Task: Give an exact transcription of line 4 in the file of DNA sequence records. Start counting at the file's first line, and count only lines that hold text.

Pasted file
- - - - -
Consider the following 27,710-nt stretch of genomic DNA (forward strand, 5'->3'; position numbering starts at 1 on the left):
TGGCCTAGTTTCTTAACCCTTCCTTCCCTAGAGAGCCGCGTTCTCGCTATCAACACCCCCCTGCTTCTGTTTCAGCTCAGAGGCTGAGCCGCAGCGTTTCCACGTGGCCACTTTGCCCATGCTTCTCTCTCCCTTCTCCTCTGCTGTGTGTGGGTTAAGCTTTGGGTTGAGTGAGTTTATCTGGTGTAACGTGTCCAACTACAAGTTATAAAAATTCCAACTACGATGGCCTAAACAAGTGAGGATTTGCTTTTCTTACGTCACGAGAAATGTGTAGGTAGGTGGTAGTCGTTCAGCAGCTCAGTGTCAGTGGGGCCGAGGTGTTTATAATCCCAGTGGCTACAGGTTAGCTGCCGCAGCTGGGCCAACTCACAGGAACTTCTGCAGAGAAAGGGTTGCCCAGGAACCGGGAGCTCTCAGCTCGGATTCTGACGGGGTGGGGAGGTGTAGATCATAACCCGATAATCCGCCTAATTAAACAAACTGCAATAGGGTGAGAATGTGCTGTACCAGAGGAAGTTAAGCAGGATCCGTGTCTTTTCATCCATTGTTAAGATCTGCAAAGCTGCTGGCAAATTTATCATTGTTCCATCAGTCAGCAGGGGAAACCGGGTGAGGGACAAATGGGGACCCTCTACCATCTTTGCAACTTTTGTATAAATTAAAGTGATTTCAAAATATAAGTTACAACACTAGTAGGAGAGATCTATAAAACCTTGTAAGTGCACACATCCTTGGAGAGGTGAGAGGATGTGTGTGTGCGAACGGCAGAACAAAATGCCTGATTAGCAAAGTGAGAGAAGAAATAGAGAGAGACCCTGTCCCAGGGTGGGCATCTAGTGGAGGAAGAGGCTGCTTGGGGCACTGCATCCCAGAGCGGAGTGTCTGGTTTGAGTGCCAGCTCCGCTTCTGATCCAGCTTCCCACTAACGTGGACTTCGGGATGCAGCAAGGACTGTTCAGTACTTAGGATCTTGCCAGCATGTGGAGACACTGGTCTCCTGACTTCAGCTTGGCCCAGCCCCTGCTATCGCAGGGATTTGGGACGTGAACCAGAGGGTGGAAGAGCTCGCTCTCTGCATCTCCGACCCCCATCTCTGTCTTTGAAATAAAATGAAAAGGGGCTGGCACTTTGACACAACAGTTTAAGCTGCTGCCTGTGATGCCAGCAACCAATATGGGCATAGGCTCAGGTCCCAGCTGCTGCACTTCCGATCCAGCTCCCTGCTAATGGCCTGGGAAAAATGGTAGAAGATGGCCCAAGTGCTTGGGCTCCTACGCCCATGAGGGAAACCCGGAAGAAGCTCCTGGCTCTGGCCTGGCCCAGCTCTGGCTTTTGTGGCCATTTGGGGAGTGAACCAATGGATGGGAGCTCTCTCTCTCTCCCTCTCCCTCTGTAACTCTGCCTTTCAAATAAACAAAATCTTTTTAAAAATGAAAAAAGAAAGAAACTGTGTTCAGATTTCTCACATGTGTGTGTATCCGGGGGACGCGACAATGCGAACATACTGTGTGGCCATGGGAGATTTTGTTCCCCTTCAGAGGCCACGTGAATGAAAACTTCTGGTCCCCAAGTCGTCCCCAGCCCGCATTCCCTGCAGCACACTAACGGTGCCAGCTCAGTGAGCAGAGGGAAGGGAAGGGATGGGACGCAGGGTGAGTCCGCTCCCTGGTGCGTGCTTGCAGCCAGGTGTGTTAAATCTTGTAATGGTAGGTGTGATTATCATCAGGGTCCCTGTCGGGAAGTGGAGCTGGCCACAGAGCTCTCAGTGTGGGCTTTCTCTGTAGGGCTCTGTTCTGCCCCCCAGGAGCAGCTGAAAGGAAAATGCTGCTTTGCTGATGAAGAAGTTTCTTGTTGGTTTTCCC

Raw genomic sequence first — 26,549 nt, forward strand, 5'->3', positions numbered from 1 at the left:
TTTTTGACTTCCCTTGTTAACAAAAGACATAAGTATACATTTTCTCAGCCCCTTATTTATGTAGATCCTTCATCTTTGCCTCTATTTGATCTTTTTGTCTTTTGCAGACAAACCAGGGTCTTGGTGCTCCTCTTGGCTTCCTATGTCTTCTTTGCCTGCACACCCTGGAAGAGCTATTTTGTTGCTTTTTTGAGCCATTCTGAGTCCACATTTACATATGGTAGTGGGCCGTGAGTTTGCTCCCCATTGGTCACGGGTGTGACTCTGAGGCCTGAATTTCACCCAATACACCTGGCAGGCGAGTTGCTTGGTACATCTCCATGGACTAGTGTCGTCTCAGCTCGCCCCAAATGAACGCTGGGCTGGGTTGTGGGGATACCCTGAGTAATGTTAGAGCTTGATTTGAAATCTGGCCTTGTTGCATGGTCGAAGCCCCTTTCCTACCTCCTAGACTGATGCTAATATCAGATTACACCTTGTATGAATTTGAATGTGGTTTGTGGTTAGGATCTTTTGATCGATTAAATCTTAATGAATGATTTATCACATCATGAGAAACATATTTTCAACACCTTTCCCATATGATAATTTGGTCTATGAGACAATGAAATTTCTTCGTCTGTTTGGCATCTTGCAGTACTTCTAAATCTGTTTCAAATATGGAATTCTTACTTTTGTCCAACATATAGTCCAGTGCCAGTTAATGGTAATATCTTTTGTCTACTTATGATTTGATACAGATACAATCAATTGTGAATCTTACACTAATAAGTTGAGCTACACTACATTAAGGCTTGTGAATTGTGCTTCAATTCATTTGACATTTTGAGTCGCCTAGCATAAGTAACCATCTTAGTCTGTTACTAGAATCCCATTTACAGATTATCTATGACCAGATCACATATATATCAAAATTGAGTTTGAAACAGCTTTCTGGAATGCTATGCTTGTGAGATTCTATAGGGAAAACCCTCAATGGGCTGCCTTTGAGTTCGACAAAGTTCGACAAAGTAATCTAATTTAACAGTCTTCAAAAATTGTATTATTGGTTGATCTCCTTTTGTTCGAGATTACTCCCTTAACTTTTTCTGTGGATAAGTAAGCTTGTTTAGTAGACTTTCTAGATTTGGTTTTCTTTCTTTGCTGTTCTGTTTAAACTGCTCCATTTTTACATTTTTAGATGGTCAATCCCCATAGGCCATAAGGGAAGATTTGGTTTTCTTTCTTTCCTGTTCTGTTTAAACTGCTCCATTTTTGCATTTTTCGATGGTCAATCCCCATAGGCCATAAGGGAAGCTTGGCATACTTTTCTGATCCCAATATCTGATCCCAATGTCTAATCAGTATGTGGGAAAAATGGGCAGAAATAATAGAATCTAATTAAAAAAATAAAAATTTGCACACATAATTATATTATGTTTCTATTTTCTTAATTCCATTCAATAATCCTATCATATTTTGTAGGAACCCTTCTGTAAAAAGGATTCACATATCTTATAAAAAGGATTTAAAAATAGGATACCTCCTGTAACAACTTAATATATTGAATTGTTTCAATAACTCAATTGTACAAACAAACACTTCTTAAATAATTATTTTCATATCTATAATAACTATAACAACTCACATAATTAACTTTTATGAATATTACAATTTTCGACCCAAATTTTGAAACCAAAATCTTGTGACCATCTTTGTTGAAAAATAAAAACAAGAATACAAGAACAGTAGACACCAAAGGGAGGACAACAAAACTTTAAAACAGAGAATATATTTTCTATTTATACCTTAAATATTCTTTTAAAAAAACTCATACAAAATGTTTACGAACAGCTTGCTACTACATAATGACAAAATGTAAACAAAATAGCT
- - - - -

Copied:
TTTTTGACTTCCCTTGTTAACAAAAGACATAAGTATACATTTTCTCAGCCCCTTATTTATGTAGATCCTTCATCTTTGCCTCTATTTGATCTTTTTGTCTTTTGCAGACAAACCAGGGTCTTGGTGCTCCTCTTGGCTTCCTATGTCTTCTTTGCCTGCACACCCTGGAAGAGCTATTTTGTTGCTTTTTTGAGCCATTCTGAGTCCACATTTACATATGGTAGTGGGCCGTGAGTTTGCTCCCCATTGGTCACGGGTGTGACTCTGAGGCCTGAATTTCACCCAATACACCTGGCAGGCGAGTTGCTTGGTACATCTCCATGGACTAGTGTCGTCTCAGCTCGCCCCAAATGAACGCTGGGCTGGGTTGTGGGGATACCCTGAGTAATGTTAGAGCTTGATTTGAAATCTGGCCTTGTTGCATGGTCGAAGCCCCTTTCCTACCTCCTAGACTGATGCTAATATCAGATTACACCTTGTATGAATTTGAATGTGGTTTGTGGTTAGGATCTTTTGATCGATTAAATCTTAATGAATGATTTATCACATCATGAGAAACATATTTTCAACACCTTTCCCATATGATAATTTGGTCTATGAGACAATGAAATTTCTTCGTCTGTTTGGCATCTTGCAGTACTTCTAAATCTGTTTCAAATATGGAATTCTTACTTTTGTCCAACATATAGTCCAGTGCCAGTTAATGGTAATATCTTTTGTCTACTTATGATTTGATACAGATACAATCAATTGTGAATCTTACACTAATAAGTTGAGCTACACTACATTAAGGCTTGTGAATTGTGCTTCAATTCATTTGACATTTTGAGTCGCCTAGCATAAGTAACCATCTTAGTCTGTTACTAGAATCCCATTTACAGATTATCTATGACCAGATCACATATATATCAAAATTGAGTTTGAAACAGCTTTCTGGAATGCTATGCTTGTGAGATTCTATAGGGAAAACCCTCAATGGGCTGCCTTTGAGTTCGACAAAGTTCGACAAAGTAATCTAATTTAACAGTCTTCAAAAATTGTATTATTGGTTGATCTCCTTTTGTTCGAGATTACTCCCTTAACTTTTTCTGTGGATAAGTAAGCTTGTTTAGTAGACTTTCTAGATTTGGTTTTCTTTCTTTGCTGTTCTGTTTAAACTGCTCCATTTTTACATTTTTAGATGGTCAATCCCCATAGGCCATAAGGGAAGATTTGGTTTTCTTTCTTTCCTGTTCTGTTTAAACTGCTCCATTTTTGCATTTTTCGATGGTCAATCCCCATAGGCCATAAGGGAAGCTTGGCATACTTTTCTGATCCCAATATCTGATCCCAATGTCTAATCAGTATGTGGGAAAAATGGGCAGAAATAATAGAATCTAATTAAAAAAATAAAAATTTGCACACATAATTATATTATGTTTCTATTTTCTTAATTCCATTCAATAATCCTATCATATTTTGTAGGAACCCTTCTGTAAAAAGGATTCACATATCTTATAAAAAGGATTTAAAAATAGGATACCTCCTGTAACAACTTAATATATTGAATTGTTTCAATAACTCAATTGTACAAACAAACACTTCTTAAATAATTATTTTCATATCTATAATAACTATAACAACTCACATAATTAACTTTTATGAATATTACAATTTTCGACCCAAATTTTGAAACCAAAATCTTGTGACCATCTTTGTTGAAAAATAAAAACAAGAATACAAGAACAGTAGACACCAAAGGGAGGACAACAAAACTTTAAAACAGAGAATATATTTTCTATTTATACCTTAAATATTCTTTTAAAAAAACTCATACAAAATGTTTACGAACAGCTTGCTACTACATAATGACAAAATGTAAACAAAATAGCT